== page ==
Who among us in childhood did not like fairy tales? After all, it was so pleasant, especially falling asleep, to plunge into a world full of magic, heroes and villains. The narrative flowed in a soft, continuous river, in which unusual, but bright words were encountered. They helped to create the feeling of something unusual.
Having already matured, we begin to think about the essence of these words. Why did the hut stand on chicken legs, what are the bottom-holes and why some Finist was nicknamed the Clear Falcon. Words well known to us from childhood, it turns out, have a very definite and not always known meaning to us.
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What is the “Lubyanaya izbushka” made of?
It is quite obvious that the hut is made of bast. But what is it? Explanatory Dictionary edited by A.S. Kuznetsova gives several meanings to the word “bast”.
1. This is the name of the fibrous tissue of plants through which organic substances move.
2. It can be the inner part of the bark of young deciduous plants, mainly linden, or a strip of bark, a piece of it. Bast is used in the production of baskets, ropes and boxes.
3. Bast may be a fibrous fabric made from flax or hemp used for making yarn. Hence the appearance of the word “splint”.
Thus, the “bast hut” was actually made of bark.
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Why Chicken Legs and not Chicken Legs?
Does it not seem strange to you that the legs of the hut were not chicken, but chicken? It turns out that this attribute has a rather distant relationship to poultry. According to the interpretation in Dahl’s dictionary – “kur” represents rafters on peasant huts, a kind of stands. In swampy areas, huts were often placed on such “legs” so that the tree did not rot and dampness did not spread inside.
And according to another version, the phrase “chicken legs” comes from the name of “chicken” poles, or fumigated with smoke. At one time, back in the 6th-9th centuries, the Slavic peoples installed “death huts” on them – small log cabins with the ashes of the deceased inside. This is due to burial rites. This version is supported by the fact of living in the hut of Baba Yaga, which was on the border of two worlds: ours and the otherworldly.
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What are sseki?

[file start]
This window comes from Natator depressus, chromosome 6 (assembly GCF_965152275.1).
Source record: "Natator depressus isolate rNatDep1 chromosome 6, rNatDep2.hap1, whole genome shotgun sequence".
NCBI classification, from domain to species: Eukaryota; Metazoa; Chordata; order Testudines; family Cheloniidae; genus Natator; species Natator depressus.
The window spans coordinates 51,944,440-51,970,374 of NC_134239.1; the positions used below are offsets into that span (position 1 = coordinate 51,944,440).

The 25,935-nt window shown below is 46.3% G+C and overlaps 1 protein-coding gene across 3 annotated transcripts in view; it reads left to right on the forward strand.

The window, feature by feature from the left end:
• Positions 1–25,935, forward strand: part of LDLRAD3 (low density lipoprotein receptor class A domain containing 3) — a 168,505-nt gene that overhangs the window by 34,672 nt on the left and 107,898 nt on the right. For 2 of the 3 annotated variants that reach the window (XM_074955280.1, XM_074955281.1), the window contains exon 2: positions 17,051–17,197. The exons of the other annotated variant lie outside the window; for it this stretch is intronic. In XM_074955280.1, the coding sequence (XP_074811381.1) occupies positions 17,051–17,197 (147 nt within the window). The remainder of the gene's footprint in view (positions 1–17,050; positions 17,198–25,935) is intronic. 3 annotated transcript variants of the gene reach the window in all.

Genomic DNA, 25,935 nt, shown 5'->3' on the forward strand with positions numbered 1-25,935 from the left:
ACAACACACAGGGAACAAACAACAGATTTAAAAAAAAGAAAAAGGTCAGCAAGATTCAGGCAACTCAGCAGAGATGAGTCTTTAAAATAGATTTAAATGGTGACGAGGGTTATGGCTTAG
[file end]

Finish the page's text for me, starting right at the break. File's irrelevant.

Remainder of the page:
Remember what the grandmother scraped in search of flour for baking Kolobok? “Suseki” seems like a primordially Russian, simple and familiar word. In fact, it means some bins – fenced off places in a barn or storage for pouring grain or flour. In his dictionary, M.R. Fasmer points out that the word comes from the verb “cut” or “cut”. “Suseki” are formed with the help of some ancient prefix “su” and the root “sec”.
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Kashchey or Koschey?
With this hero, ambiguities usually do not arise, only you still need to find out the correct spelling of the word: Kaschey or Koschey. Dictionaries also do not add clarity, considering both options to be correct. It is necessary to understand from what exact word the name of the canonical fairytale villain is formed. In the etymological dictionary of Max Vasmer, the words “koschey” are associated with the name of a very thin person, from the word “bone”. It is no coincidence that the villain is presented as very thin and emaciated, combining this with the anger and greed of a fairy-tale character.
There are other words related to the name that well emphasize its essence. So, “kosh” is called a purse, basket, box and even a chest, because it is above its contents that Kashchei withers. You can consider this word derived from “blasphemer”. This was the name of a person engaged in magical actions. It is interesting that in the “Dictionary of Russian Argo” by Vladimir Elistratov you can find the word “Koscheevna”. But this is not Kashchei’s wife at all, but just an evil and ugly woman.
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Finist – Clear Falcon
The name Finist sounds beautiful, but it is difficult to call him natively Russian. Where did it come from in our fairy tales? Folklore scholars believe that Finist’s name is a distorted Greek “phoenix.” This is a magic bird that is reborn from the ashes. In Russia, the word was transformed first into “finis”, and then into “finist”. It remains to be understood what Sokol has to do with it. Apparently this name arose under the influence of metaphor. The groom was called a falcon in Slavic wedding songs.
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Who is Mizgir?
This name is rather strange and certainly not like anything else. But he was named after one of the Russian folk tales, and besides, this is the name of one of the characters in the play “Snow Maiden” by AN. Ostrovsky. The merchant Mizgir fell so in love with the snowy beauty that he forgot about his bride Kupava. There is a fairly clear interpretation of the word “misgir” in Dahl’s dictionary. This is a very dangerous and poisonous spider. The word also has other meanings: fly-tip, weak. In Russia, they even said: “You kill a misgir – you will fulfill forty sins”, “Confused that the misgir is in the snare”, “Fear, midges, Mr. honest, fat misgir!”.
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There are many dogs and heroes with this name in fairy tales. And although the word seems to be Russian, its roots are actually Italian! In the etymological dictionary of M.R. Vasmera speaks of Italian roots – “Pulicane”. That was the name of the character of the knightly novel, Andrea da Barberino, “The Kings of the Frankish.” And in the Tale of “The King’s Bove” Polkan appears as a knight with the body of a dog and a human torso. Polkan is a Russian centaur, half-dog, a dog-headed monster, a hero-dog. And the image of a half-horse or centaur appeared in folklore due to the similarity of the word cane (dog) and a horse.